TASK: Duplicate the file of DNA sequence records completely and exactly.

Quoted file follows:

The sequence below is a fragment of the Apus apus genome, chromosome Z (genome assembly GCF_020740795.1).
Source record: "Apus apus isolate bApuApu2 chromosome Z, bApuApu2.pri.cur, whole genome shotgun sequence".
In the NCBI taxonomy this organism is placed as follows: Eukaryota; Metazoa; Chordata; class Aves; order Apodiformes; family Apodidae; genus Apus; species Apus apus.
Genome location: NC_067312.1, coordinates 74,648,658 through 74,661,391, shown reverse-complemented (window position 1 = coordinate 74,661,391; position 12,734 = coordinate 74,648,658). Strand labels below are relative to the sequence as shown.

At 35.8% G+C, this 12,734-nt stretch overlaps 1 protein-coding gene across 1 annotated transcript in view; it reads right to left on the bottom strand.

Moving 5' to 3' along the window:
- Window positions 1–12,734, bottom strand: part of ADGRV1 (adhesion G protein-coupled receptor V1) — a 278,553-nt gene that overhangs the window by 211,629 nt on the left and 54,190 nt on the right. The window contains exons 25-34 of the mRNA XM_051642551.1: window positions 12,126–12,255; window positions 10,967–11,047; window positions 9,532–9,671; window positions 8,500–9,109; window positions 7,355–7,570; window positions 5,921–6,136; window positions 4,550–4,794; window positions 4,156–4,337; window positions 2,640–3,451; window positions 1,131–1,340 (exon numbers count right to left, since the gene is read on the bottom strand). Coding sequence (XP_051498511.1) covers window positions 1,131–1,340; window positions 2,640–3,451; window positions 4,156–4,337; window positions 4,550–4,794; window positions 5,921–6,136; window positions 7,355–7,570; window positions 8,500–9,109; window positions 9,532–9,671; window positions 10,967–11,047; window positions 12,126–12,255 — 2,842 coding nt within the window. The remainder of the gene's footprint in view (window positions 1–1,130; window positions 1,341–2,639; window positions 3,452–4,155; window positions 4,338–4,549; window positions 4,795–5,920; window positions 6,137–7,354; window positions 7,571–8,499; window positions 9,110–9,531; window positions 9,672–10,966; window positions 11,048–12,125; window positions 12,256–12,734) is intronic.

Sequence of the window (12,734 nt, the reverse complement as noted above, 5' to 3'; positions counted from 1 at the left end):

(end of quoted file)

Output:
The sequence below is a fragment of the Apus apus genome, chromosome Z (genome assembly GCF_020740795.1).
Source record: "Apus apus isolate bApuApu2 chromosome Z, bApuApu2.pri.cur, whole genome shotgun sequence".
In the NCBI taxonomy this organism is placed as follows: Eukaryota; Metazoa; Chordata; class Aves; order Apodiformes; family Apodidae; genus Apus; species Apus apus.
Genome location: NC_067312.1, coordinates 74,648,658 through 74,661,391, shown reverse-complemented (window position 1 = coordinate 74,661,391; position 12,734 = coordinate 74,648,658). Strand labels below are relative to the sequence as shown.

At 35.8% G+C, this 12,734-nt stretch overlaps 1 protein-coding gene across 1 annotated transcript in view; it reads right to left on the bottom strand.

Moving 5' to 3' along the window:
- Window positions 1–12,734, bottom strand: part of ADGRV1 (adhesion G protein-coupled receptor V1) — a 278,553-nt gene that overhangs the window by 211,629 nt on the left and 54,190 nt on the right. The window contains exons 25-34 of the mRNA XM_051642551.1: window positions 12,126–12,255; window positions 10,967–11,047; window positions 9,532–9,671; window positions 8,500–9,109; window positions 7,355–7,570; window positions 5,921–6,136; window positions 4,550–4,794; window positions 4,156–4,337; window positions 2,640–3,451; window positions 1,131–1,340 (exon numbers count right to left, since the gene is read on the bottom strand). Coding sequence (XP_051498511.1) covers window positions 1,131–1,340; window positions 2,640–3,451; window positions 4,156–4,337; window positions 4,550–4,794; window positions 5,921–6,136; window positions 7,355–7,570; window positions 8,500–9,109; window positions 9,532–9,671; window positions 10,967–11,047; window positions 12,126–12,255 — 2,842 coding nt within the window. The remainder of the gene's footprint in view (window positions 1–1,130; window positions 1,341–2,639; window positions 3,452–4,155; window positions 4,338–4,549; window positions 4,795–5,920; window positions 6,137–7,354; window positions 7,571–8,499; window positions 9,110–9,531; window positions 9,672–10,966; window positions 11,048–12,125; window positions 12,256–12,734) is intronic.

Sequence of the window (12,734 nt, the reverse complement as noted above, 5' to 3'; positions counted from 1 at the left end):